“So I heard you had the baby,” a friend said to me less than a month after Dominic was born.
I looked at him, hoping my wince was imperceptible. “Yes.”
“Congratulations,” he said with sincerity.
“Thanks,” I mumbled, turning away to hide my flushed face.
What was he congratulating me for, I wondered. Clearly I do not have the baby; is the fact that I gave birth — like so many millions upon millions of women before me — a cause for congratulations?
As a reflected on this and similar interchanges, I began tacking on a phrase at the end to try to figure out what “congratulations” is supposed to mean when spoken to a pregnant woman:
- “Congratulations, you’re able to get pregnant!”
- “Congratulations, your life is about to change forever!”
- “Congratulations, your body is going through changes so fast it makes puberty look like a walk in the park!”
- “Congratulations, you’re having another kid you can’t afford!”
- “Congratulations, you’re populating the earth!”
Of course, these sound ridiculous and even snide. But really, why are pregnant women congratulated?
Historically, women who could conceive were honored above those who could not. A prime example comes from the Bible, in I Samuel. A man had two wives, one of whom bore him children, and the other, Hannah, who was barren. The wife who could conceive would taunt Hannah and shame her for being unable to get pregnant. Even though the husband loved Hannah regardless, Hannah longed to bear a child.
To me, congratulating a pregnant woman implies that the ability to conceive is something which is achieved, like an “A” on a test or a gold medal in the Olympics. A new life is certainly worthy of celebration, but there’s a fine line between celebrating the child and idolizing the mother who bore him or her.
I do not think the creation of children is something which should be seen as an achievement. Women who bear children should not be honored above women who cannot. Motherhood is so closely tied to a woman’s identity in our culture that women who cannot conceive often feel shame, isolation and incompetence. Congratulating pregnant women, I think, exacerbates this view.
The word “congratulations” implies the need for recognition. But just because a woman is pregnant, does not mean it’s OK for any and everyone to comment.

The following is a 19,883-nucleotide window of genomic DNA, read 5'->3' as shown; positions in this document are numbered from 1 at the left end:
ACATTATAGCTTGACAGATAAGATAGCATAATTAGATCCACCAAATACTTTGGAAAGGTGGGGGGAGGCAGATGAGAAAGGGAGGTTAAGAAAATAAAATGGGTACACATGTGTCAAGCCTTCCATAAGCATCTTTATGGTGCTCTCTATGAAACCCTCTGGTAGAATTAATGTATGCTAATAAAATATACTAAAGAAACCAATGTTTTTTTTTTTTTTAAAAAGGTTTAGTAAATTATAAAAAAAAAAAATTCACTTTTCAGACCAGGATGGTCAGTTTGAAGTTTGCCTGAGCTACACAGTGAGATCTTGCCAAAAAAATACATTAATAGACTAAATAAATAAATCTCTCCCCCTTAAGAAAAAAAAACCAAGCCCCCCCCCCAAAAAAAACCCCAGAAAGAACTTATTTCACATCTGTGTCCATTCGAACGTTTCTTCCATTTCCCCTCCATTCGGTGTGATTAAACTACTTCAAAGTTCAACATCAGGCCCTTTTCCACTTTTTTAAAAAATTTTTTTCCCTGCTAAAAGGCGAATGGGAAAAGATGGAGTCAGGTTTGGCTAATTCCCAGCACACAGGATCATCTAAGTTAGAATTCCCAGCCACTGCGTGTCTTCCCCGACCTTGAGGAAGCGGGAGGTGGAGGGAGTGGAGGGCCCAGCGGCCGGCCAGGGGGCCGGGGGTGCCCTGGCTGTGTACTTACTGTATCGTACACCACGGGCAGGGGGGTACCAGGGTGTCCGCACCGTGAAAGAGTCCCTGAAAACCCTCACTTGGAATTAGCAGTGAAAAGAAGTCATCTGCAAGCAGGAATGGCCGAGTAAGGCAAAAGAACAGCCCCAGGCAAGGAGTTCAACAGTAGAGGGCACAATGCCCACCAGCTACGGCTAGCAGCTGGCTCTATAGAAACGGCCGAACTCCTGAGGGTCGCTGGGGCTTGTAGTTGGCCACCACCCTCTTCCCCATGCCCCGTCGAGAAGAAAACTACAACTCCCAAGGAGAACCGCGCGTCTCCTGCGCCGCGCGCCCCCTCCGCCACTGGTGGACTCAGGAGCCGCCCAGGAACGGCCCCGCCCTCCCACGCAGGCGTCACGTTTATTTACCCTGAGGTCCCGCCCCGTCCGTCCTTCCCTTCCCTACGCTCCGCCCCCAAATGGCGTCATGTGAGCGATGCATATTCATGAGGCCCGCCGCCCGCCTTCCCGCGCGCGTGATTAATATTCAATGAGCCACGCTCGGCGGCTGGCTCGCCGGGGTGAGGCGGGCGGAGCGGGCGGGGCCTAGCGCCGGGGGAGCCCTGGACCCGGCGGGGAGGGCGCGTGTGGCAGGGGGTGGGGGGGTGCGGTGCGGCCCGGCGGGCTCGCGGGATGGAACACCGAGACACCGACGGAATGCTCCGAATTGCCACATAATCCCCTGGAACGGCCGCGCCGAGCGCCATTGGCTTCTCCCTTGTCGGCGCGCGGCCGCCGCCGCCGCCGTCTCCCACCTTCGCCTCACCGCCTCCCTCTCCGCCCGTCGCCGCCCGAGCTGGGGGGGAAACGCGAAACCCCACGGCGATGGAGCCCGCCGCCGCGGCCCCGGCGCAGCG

Janice Kaplan, an accomplished writer and editor, explained in a 1989 publication of SELF magazine:
A woman who is pregnant immediately knows that her body is no longer her own…Sharing one’s body with a small being is so thoroughly wondrous, though, that one can generally overlook the disadvantages. The real problem is sharing one’s pregnant body with the rest of the world.”
As Kaplan observed, my pregnancy somehow gave others the right to start a conversation with me on the topic. People who would otherwise never talk to me suddenly took license to do so. One man even shouted across a busy street at me.
In our culture, congratulating a pregnant woman is akin to remarking on the weather to a stranger, but it shouldn’t be such a meaningless turn phrase. Offering congratulations assumes that the woman is pleased with her pregnancy and wants recognition. In my case, I was not happy to be pregnant and just wanted to crawl under a (very large) rock.
Instead of resorting to a poorly thought-out phrase when interacting with a pregnant woman about her baby, I try to do these things:
- Avoid baby shower cards that use “congratulations.”
- Say, “best wishes on your pregnancy.”
- Ask how she is feeling and extend empathy.
- Let her direct the conversation and do most of the talking.
- Only share my pregnancy stories if I have something actually useful to relate.
I don’t congratulate pregnant women because I think it is sometimes offensive and always presumptuous. I often felt offended and resented being congratulated. I realize that most people who offer congratulations are well-meaning, which is why I always tried to respond with grace. But because of my pregnancy experience, I’ve challenged myself to find more meaningful words to offer a woman whose pregnancy becomes the subject of conversation, and not to broach the topic with a complete stranger — ever!